Before we deal with the controversy at hand, we would like to reproduce s. 133A of the Act, which reads as under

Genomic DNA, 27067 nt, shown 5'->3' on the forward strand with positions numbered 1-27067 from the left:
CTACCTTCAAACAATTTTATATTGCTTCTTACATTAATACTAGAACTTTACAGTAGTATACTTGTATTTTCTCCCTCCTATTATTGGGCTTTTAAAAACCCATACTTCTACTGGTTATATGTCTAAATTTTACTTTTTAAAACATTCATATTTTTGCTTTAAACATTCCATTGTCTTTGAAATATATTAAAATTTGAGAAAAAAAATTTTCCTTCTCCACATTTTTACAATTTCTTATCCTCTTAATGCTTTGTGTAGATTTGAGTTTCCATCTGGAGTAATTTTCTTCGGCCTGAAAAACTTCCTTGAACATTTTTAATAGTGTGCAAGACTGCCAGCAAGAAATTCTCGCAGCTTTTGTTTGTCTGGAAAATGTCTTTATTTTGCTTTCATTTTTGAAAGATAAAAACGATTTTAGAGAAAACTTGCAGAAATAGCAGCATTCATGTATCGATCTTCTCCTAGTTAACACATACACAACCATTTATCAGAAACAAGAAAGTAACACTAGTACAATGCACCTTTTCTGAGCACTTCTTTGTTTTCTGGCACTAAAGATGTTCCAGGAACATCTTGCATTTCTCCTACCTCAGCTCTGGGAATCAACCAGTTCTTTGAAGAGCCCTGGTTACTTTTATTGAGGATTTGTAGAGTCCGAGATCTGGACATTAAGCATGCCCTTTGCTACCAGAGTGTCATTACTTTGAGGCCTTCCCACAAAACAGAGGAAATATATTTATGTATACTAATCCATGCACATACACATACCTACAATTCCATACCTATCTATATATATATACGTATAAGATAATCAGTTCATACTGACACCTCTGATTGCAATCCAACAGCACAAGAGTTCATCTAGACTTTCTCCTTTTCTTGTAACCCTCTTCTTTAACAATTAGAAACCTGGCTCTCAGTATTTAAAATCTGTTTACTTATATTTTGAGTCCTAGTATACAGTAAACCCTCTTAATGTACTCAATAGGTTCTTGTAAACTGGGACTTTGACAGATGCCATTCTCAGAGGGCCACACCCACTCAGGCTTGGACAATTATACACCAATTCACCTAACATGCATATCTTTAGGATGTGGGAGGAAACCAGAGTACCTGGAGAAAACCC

: “133A. Power of survey.—(1) Notwithstanding anything contained in any other provision of this Act, an IT authority may enter— (a) any place within the limits of the area assigned to him, or (b) any place occupied by any person in respect of whom he exercises jurisdiction, or (c) any place in respect of which he is authorised for the purposes of this section by such IT authority, who is assigned the area within which such place is situated or who exercises jurisdiction in respect of any person occupying such place at which a business or profession is carried on, whether such place be the principal place or not of such business or profession, and require any proprietor, employee or any other person who may at that time and place be attending in any manner to, or helping in, the carrying on of such business or profession— (i) to afford him the necessary facility to inspect such books of account or other documents as he may require and which may be available at such place, (ii) to afford him the necessary facility to check or verify the cash, stock or other valuable article or thing which may be found therein, and (iii) to furnish such information as he may require as to any matter which may be useful for, or relevant to, any proceeding under this Act. Explanation.—For the purposes of this sub-section, a place where a business or profession is carried on shall also include any other place, whether any business or profession is carried on therein or not, in which the person carrying on the business or profession states that any of his books of account or other documents or any part of his cash or stock or other valuable article or thing relating to his business or profession are or is kept. (2) An IT authority may enter any place of business or profession referred to in sub-s. (1) only during the hours at which such place is open for the conduct of business or profession and, in the case of any other place, only after sunrise and before sunset. (3) An IT authority acting under this section may,— (i) if he so deems necessary, place marks of identification on the books of account or other documents inspected by him and make or cause to be made extracts or copies therefrom, (ia) impound and retain in his custody for such period as he thinks fit any books of account or other documents inspected by him : Provided that such IT authority shall not— (a) impound any books of account or other documents except after recording his reasons for so doing; or (b) retain in his custody any such books of account or other documents for a period exceeding ten days (exclusive of holidays) without obtaining the approval of the Chief CIT or Director General therefor, as the case may be, (ii) make an inventory of any cash, stock or other valuable article or thing checked or verified by him, (iii) record the statement of any person which may be useful for, or relevant to, any proceeding under this Act. (4) An IT authority acting under this section shall, on no account, remove or cause to be removed from the place wherein he has entered, any cash, stock or other valuable article or thing. (5) Where, having regard to the nature and scale of expenditure incurred by an assessee, in connection with any function, ceremony or event, the IT authority is of the opinion that it is necessary or expedient so to do, he may, at any time after such function, ceremony or event, require the assessee by whom such expenditure has been incurred or any person who, in the opinion of the IT authority, is likely to possess information as respects the expenditure incurred, to furnish such information as he may require as to any matter which may be useful for, or relevant to, any proceeding under this Act and may have the statements of the assessee or any other person recorded and any statement so recorded may thereafter be used in evidence in any proceeding under this Act. (6) If a person under this section is required to afford facility to the IT authority to inspect books of account or other documents or to check or verify any cash, stock or other valuable article or thing or to furnish any information or to have his statement recorded, either refuses or evades to do so, the IT authority shall have all the powers under [sub-s. (1) of s. 131] for enforcing compliance with the requirement made : Provided that no action under sub-s. (1) shall be taken by an Asstt. Director or a Dy. Director or an AO or a TRO or an Inspector of IT without obtaining the approval of the Jt. Director or the Jt. CIT, as the case may be. Explanation.—In this section,— (a) ‘IT authority’ means CIT, Jt. CIT, a Director, a Jt. Director, or an Asstt. Director or Dy. Director or an AO and for the purposes of cl. (i) of sub-s. (1), cl. (i) of sub-s. (3) and sub- s. (5), includes an Inspector of IT; (b) ‘proceeding’ means any proceeding under this Act in respect of any year which may be pending on the date on which the powers under this section are exercised or which may have been completed on or before such date and includes also all proceedings under this Act which may be commenced after such date in respect of any year.”